The eventual result is that South Africa’s first commercial Assyrtikos have just been released by Jordan winery and by Chris and Andrea Mullineux. According to Chris Mullineux, ‘we planted the Assyrtiko along with Macabeo, Verdelho, Vermentino and a few other varieties, and it has been the Assyrtiko which has excited us most so far as a standalone variety. The other varieties have a lot of interest as components for blending (the Verdelho for example has an incredible acidity), but it's the Assyrtiko which was just beautiful, complex and complete on its own – textured and fresh with lovely aromatics at normal ripeness.’
The Mullineuxs’ Swartland neighbour Eben Sadie, arguably an even more famous new-wave producer than them, has also planted many of these Mediterranean imports for inclusion in his renowned blends and reports that the Assyrtiko he has planted in the Paardeberg and on the west coast in St Helena Bay is already ‘showing immense promise’.
Alois Lageder in Alto Adige and Dafermou winery in Cyprus have both produced an Assyrtiko. In the US Assyrtiko was added to the University of California’s vine-variety collection as long ago as 1948 but it has taken decades for it to catch on. 2021 was the first harvest for both the regeneratively managed Paicines Ranch Vineyard in San Benito County south of San Francisco and Greek grape-grower Perlegos in Lodi to the north. Well north of Lodi the Trappist New Clairvaux Abbey and Hiyu Wine Farm in the windy Columbia Gorge in the Pacific Northwest grow some too. And, as Michael Karam points out in What Lebanese wine needs, Assyrtiko is now being grown successfully in Lebanon.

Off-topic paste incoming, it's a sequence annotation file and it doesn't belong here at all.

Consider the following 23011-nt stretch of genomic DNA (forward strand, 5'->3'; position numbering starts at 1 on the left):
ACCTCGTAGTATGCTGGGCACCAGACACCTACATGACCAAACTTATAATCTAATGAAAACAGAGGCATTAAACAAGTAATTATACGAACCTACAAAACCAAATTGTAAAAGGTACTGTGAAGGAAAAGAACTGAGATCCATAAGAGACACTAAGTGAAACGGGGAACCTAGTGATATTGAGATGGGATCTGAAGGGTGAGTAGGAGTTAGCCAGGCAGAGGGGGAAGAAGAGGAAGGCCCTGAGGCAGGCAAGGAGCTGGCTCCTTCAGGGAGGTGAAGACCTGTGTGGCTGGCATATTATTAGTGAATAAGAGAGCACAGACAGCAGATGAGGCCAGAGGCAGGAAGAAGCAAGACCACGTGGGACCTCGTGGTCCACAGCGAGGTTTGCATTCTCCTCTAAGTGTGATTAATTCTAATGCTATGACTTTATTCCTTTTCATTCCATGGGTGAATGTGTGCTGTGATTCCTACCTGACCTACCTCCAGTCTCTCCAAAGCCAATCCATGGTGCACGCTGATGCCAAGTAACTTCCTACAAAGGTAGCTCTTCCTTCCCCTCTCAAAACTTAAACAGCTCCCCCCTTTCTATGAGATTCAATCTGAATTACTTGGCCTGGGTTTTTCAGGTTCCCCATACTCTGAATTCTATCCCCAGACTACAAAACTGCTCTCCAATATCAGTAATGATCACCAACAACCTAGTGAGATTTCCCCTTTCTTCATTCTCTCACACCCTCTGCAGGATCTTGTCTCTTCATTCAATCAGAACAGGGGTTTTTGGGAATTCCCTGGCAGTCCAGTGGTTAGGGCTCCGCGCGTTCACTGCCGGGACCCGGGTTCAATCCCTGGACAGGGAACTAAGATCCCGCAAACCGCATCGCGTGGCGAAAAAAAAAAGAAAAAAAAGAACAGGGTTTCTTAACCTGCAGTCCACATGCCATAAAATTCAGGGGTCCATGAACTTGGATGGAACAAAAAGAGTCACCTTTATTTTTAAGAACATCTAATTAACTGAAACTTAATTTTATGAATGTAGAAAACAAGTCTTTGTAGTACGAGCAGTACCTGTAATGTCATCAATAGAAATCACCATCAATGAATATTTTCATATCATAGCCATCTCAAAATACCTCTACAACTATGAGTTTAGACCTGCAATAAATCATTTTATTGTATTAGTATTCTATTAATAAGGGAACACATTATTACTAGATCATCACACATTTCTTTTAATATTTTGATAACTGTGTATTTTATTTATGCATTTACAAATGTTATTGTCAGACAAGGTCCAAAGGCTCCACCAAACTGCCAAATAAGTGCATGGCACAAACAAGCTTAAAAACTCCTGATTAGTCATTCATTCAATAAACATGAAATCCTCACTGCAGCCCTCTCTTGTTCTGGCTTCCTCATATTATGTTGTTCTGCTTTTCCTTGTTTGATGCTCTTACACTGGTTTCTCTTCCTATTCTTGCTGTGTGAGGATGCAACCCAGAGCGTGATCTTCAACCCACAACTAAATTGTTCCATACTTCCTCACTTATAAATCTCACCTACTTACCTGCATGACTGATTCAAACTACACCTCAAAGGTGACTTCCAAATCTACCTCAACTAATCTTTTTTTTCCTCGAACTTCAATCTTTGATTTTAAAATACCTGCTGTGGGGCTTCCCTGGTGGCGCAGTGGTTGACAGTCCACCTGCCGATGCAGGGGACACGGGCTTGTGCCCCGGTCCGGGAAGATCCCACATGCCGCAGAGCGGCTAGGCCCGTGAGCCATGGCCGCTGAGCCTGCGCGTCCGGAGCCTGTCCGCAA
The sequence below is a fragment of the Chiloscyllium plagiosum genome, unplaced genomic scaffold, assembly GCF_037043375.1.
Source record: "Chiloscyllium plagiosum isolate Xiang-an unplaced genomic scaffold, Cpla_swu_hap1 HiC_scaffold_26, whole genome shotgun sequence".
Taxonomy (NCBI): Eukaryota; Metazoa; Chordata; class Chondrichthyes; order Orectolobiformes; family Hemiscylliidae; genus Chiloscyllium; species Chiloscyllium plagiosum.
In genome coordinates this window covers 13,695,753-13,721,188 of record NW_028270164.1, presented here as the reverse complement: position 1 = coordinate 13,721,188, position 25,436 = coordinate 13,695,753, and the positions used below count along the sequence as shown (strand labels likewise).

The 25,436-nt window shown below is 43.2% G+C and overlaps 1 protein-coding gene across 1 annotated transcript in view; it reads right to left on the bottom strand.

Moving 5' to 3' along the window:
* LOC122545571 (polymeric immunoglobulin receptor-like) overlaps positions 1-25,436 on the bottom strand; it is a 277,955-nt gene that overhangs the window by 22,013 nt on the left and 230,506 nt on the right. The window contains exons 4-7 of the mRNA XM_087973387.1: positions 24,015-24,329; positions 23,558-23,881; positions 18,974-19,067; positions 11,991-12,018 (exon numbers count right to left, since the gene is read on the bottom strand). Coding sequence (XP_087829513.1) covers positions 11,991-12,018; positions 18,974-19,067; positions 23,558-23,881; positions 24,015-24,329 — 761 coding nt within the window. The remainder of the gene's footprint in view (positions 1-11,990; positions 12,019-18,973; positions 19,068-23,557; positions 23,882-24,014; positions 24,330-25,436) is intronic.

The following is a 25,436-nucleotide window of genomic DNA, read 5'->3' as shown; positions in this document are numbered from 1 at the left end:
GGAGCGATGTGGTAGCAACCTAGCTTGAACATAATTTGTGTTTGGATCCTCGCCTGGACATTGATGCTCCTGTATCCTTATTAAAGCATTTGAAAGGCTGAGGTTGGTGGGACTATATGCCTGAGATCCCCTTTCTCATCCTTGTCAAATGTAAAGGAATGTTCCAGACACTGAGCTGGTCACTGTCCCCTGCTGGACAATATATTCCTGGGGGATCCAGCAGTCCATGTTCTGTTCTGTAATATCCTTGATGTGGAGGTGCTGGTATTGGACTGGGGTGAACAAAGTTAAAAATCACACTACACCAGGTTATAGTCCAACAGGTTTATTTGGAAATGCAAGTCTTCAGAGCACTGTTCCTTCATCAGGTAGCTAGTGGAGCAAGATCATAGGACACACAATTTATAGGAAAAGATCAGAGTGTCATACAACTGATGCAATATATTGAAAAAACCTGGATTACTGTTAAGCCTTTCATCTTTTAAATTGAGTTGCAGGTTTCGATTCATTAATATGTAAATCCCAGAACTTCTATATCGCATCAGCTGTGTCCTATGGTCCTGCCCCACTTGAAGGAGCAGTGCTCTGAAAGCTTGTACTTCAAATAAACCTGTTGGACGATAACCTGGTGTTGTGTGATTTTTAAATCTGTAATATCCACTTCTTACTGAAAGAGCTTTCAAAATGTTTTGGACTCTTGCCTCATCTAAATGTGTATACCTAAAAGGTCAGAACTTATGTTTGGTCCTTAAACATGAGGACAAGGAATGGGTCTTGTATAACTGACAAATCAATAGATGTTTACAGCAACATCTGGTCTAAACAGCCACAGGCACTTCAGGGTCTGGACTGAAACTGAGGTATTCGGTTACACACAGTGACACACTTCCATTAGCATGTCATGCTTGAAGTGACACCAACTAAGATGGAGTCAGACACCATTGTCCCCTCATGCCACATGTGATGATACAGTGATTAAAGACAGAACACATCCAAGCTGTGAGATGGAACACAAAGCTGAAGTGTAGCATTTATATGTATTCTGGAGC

But perhaps the most surprising example of its being valued outside its homeland is that, according to producer Charles Philipponnat, Assyrtiko has proved one of the most successful imported vine varieties to have been trialled by the authorities in Champagne. I spent a few days on the island in September and tasted evidence that Assyrtiko can indeed make very respectable sparkling wine.
Assyrtiko is so good at hanging on to its high acidity, even in high-alcohol wines, it’s not surprising that when a cohort of sophisticated and ambitious winemakers emerged in Greece at the end of the last century, many of them on the mainland and other islands wanted to try their hands at Assyrtiko. Blends with international varieties such as Biblia Chora’s Sauvignon Blanc/Assyrtiko were seen as a way to introduce the stranger from Santorini.
Greek mainland Assyrtiko tends to be fruitier and less finely etched than that grown on Santorini where the exceptional age of so many vines, or at least the roots onto which younger cuttings have been grafted, is presumably a major factor. Master of Wine Yiannis Karakasis claims 34 centuries of vine-growing on the island in his rather mouth-watering book The Wines of Santorini. About 60% of the nearly 2,000 ha (4,940 acres) of Assyrtiko grown in Greece is either on Santorini, often called Thira, or on the much smaller volcanic island off its north-west tip, Thirasia.